The batteries turned over their positions on the evening of September 15th to the 155's of the 8th Italian Division and withdrew, with few casualties, to the Bois de Meuniere, near Coulonges. After a hard road march the regiment drew into the Foret d' Argonne on the night of September 23d-24th and immediately commenced preparations to take part in a colossal attack of which whispers had already been heard-" from Switzerland to the Sea."

Extreme caution was taken to insure secrecy of the operations. For example, forward observers wore French uniforms, and a complete telephone system was installed but no conversations in English passed over the lines until the opening of the attack. The morning of September 26th was set for the attack, and until that time all movement within our lines was reduced to a minimum. Very little trouble from enemy artillery or bombing planes was encountered during this period, although the Germans were evidently suspicious, for there was considerable aeroplane activity for the purpose of observation and photography.

As registration would reveal the concentration of artillery, the guns could not be adjusted by observation of fire. The pieces were therefore laid with precise care, advantage being taken of every available means of orientation, including astronomical observation, to check and recheck. The battery positions of the Second Battalion were obstructed by trees, but these were not cut down and removed until nightfall of September 25th for fear of revealing the position.

All guns opened fire at 2.55 A.M., September 26th on enemy strong points, dugouts, crossroads, etc., and continued this heavy shelling until 5.30 A.M., when the fire was shifted to a heavy support barrage five hundred meters in front of the 75mm. barrage on the German front lines. At the end of twenty-five minutes the infantry went "over the top" and the barrage preceded them at the rate of a one hundred meter jump each five minutes. When the barrage reached a certain designated line, fire was again shifted to enemy strong points, assembly areas, etc., farther in the rear. The rate of fire was reduced several times after the completion of the barrage and fire ceased entirely at 2.40 P.M. September 26th. During this opening operation of the Meuse-Argonne Offensive, the regiment fired a total of fifty-three hundred rounds.

In the afternoon of September 26th the Second Battalion moved forward to La Harazee, further advance being impossible on account of the condition of the roads-roads that for four years had been in No Man's Land, and had now been made hopelessly impassable by our terrific bombardment and by German mines detonated just preceding the retreat. On the following day the Third Battalion also moved to La Harazee, and on September 29th the First Battalion advanced to the Abri St. Louis.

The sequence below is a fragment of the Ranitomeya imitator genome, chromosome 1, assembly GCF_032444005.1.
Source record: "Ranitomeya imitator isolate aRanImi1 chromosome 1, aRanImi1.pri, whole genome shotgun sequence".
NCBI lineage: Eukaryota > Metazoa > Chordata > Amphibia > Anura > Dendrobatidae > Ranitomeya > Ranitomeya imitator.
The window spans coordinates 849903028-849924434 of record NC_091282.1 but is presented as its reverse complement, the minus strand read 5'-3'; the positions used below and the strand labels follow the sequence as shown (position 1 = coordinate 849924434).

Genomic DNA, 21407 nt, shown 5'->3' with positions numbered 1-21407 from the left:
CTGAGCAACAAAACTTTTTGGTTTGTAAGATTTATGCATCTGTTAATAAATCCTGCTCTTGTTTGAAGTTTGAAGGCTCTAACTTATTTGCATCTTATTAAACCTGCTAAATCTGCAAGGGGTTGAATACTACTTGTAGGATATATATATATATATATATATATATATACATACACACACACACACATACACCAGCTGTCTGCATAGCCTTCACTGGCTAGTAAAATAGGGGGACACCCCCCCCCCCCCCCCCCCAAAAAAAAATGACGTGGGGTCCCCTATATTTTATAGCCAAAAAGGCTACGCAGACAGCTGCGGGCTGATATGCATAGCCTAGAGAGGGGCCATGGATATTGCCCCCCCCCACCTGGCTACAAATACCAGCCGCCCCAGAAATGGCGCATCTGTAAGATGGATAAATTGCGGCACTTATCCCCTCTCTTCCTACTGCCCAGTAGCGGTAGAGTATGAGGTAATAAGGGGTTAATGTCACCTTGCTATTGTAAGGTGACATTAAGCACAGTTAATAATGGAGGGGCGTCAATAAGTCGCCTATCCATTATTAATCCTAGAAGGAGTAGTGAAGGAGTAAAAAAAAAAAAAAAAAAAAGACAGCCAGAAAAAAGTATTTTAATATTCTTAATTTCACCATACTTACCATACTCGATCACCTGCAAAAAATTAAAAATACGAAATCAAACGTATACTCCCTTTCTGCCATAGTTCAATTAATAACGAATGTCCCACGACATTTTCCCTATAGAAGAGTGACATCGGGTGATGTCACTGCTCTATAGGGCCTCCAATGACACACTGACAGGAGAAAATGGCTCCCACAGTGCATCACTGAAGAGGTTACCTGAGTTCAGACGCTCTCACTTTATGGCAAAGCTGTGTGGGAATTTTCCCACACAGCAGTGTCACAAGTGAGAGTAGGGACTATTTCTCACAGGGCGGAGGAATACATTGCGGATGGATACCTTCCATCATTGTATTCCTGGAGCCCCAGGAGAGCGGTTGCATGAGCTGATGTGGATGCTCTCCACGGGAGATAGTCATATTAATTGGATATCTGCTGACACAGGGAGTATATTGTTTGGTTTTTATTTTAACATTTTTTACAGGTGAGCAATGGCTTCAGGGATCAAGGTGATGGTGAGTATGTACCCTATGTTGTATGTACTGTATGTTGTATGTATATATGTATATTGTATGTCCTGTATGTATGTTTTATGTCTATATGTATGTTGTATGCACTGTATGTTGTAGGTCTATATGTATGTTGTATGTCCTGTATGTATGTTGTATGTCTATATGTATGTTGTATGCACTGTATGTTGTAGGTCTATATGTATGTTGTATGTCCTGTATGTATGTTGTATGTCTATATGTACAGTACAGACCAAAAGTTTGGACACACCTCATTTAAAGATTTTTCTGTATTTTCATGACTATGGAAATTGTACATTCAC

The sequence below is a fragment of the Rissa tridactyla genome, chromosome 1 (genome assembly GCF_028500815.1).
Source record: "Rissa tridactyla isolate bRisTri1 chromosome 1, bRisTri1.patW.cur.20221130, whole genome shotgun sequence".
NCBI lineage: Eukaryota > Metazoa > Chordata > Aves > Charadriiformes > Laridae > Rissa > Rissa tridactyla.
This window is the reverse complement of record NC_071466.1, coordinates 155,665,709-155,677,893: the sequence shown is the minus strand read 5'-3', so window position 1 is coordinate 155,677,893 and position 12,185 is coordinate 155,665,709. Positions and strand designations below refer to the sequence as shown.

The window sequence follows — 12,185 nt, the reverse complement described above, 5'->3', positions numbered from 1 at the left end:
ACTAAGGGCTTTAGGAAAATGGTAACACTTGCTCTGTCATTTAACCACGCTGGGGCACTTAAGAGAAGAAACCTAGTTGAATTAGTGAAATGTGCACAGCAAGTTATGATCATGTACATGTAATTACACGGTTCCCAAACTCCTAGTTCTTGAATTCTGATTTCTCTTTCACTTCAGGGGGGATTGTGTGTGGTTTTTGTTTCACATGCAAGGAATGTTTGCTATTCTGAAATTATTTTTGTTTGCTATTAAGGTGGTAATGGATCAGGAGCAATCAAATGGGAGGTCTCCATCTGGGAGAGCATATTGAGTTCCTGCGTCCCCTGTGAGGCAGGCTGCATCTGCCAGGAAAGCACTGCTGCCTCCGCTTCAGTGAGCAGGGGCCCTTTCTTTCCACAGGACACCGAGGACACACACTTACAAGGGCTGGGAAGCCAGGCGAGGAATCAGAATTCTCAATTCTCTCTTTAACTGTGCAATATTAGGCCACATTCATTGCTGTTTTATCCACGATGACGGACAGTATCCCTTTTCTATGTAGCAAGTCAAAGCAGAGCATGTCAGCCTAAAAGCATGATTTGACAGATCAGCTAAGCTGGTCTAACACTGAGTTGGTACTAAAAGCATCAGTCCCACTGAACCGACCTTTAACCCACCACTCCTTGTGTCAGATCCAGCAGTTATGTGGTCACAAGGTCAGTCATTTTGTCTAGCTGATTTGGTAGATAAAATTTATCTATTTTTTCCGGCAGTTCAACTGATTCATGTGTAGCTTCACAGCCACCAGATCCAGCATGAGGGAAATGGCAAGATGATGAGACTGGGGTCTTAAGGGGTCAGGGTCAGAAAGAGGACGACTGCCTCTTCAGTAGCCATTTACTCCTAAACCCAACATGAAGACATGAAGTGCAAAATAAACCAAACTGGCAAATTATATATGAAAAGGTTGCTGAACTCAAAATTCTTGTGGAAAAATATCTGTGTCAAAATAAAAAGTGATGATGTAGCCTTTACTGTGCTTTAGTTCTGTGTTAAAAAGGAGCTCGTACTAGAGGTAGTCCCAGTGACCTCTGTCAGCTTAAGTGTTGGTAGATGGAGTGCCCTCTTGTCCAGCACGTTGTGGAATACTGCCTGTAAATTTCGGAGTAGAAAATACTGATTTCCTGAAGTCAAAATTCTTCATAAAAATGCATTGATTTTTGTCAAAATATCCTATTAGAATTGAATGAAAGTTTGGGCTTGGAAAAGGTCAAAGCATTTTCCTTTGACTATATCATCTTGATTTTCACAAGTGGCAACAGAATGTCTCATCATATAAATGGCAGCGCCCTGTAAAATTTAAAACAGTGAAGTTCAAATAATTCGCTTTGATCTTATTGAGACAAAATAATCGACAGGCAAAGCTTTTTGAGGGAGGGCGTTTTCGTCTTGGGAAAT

The advance of the infantry continued; we followed, the Second Battalion moving to position about two and a half kilometers southwest of Binarville on October 2d, the Third Battalion close by on October 10th, and to positions about two kilometers north of Langon on the following day. The First Battalion took positions south of Chatel-Chehery on October 10th, and advanced southeast of La Besogne on October 12th. The Second Battalion advanced about one kilometer southeast of Grand Ham on October 11th. One gun of Battery D was taken up close to the front lines on September 29th to afford closer liaison with the infantry in the reduction of troublesome machine-gun nests but more particularly for the moral support afforded the infantry.

After the opening attack and up to October 18th all batteries took part in firing to support the infantry advance, a total of about seventeen thousand five hundred rounds being fired during that period. This fire was delivered principally in the destruction of enemy assembly areas, machine-gun nests, barbed wire and trenches, in counter battery, and in harassing and interdiction fire on roads and crossroads.

The infantry activities were in the nature of a steady pressure rather than separate blows, so that these firings were almost continuous and shifted rapidly from one target to another. The principal single attacks were the action in the relief of a battalion of the 308th Infantry on October 7th (the so-called " Lost Battalion"), the taking of St. Juvin (Kreim-hilde Stellung) on October 14th, the attack on Che-vieres on October 15th, the attacks on Grand Pre, and the two attacks of the 78th Division on the Bois des Loges and Champigneulle on October 16th and 17th.

The firing in the relief of the "Lost Battalion" was carefully prepared and well executed, as has been evidenced by the report of an exhaustive investigation conducted immediately after the action made necessary by the ill-founded charges of an officer of high rank that the firing had been wild and had caused casualties to our infantry. In this connection the following extracts from the report of Lieut. Col. James A. Galloghy, acting as Inspector for the First Army Corps, is of interest:

I find that the firing of the 3o6th Field Artillery on the morning of the 7th of October, 1918, was well directed upon the target assigned to it; that it was carefully conducted with due precaution as to safety, and certainty of firing-that this regiment did not cause the death of Lieutenant Fiske. There is direct evidence showing-not only that the shell that killed Lieutenant Fiske was not fired by a gun of the type with which this regiment is armed but also that he was killed by a large shell with two rotating bands, not spaced as those on French 155 ammunition is spaced, with indicated rifling differing markedly from the rifling of any type of French 155 and approaching closing to the rifling of the German 14.9.